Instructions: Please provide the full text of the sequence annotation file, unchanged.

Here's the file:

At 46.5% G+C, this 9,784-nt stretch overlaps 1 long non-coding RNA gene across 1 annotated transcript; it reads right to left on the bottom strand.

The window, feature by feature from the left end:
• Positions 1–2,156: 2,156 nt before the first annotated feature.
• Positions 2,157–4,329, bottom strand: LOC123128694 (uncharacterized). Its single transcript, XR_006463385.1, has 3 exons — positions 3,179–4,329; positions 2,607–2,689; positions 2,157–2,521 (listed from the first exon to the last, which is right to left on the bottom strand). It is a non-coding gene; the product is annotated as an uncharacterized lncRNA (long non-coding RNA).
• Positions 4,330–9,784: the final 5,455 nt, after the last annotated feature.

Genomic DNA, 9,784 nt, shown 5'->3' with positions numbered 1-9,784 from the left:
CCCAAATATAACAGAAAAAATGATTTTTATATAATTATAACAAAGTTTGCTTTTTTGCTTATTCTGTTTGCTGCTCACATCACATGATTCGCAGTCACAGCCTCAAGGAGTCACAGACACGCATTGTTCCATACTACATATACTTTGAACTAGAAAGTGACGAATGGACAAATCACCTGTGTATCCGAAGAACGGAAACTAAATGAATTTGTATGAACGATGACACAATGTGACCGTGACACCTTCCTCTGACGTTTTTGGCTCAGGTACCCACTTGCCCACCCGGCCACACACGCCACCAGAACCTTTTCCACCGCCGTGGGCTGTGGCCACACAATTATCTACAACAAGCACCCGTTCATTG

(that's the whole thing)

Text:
At 46.5% G+C, this 9,784-nt stretch overlaps 1 long non-coding RNA gene across 1 annotated transcript; it reads right to left on the bottom strand.

The window, feature by feature from the left end:
• Positions 1–2,156: 2,156 nt before the first annotated feature.
• Positions 2,157–4,329, bottom strand: LOC123128694 (uncharacterized). Its single transcript, XR_006463385.1, has 3 exons — positions 3,179–4,329; positions 2,607–2,689; positions 2,157–2,521 (listed from the first exon to the last, which is right to left on the bottom strand). It is a non-coding gene; the product is annotated as an uncharacterized lncRNA (long non-coding RNA).
• Positions 4,330–9,784: the final 5,455 nt, after the last annotated feature.

Genomic DNA, 9,784 nt, shown 5'->3' with positions numbered 1-9,784 from the left:
CCCAAATATAACAGAAAAAATGATTTTTATATAATTATAACAAAGTTTGCTTTTTTGCTTATTCTGTTTGCTGCTCACATCACATGATTCGCAGTCACAGCCTCAAGGAGTCACAGACACGCATTGTTCCATACTACATATACTTTGAACTAGAAAGTGACGAATGGACAAATCACCTGTGTATCCGAAGAACGGAAACTAAATGAATTTGTATGAACGATGACACAATGTGACCGTGACACCTTCCTCTGACGTTTTTGGCTCAGGTACCCACTTGCCCACCCGGCCACACACGCCACCAGAACCTTTTCCACCGCCGTGGGCTGTGGCCACACAATTATCTACAACAAGCACCCGTTCATTG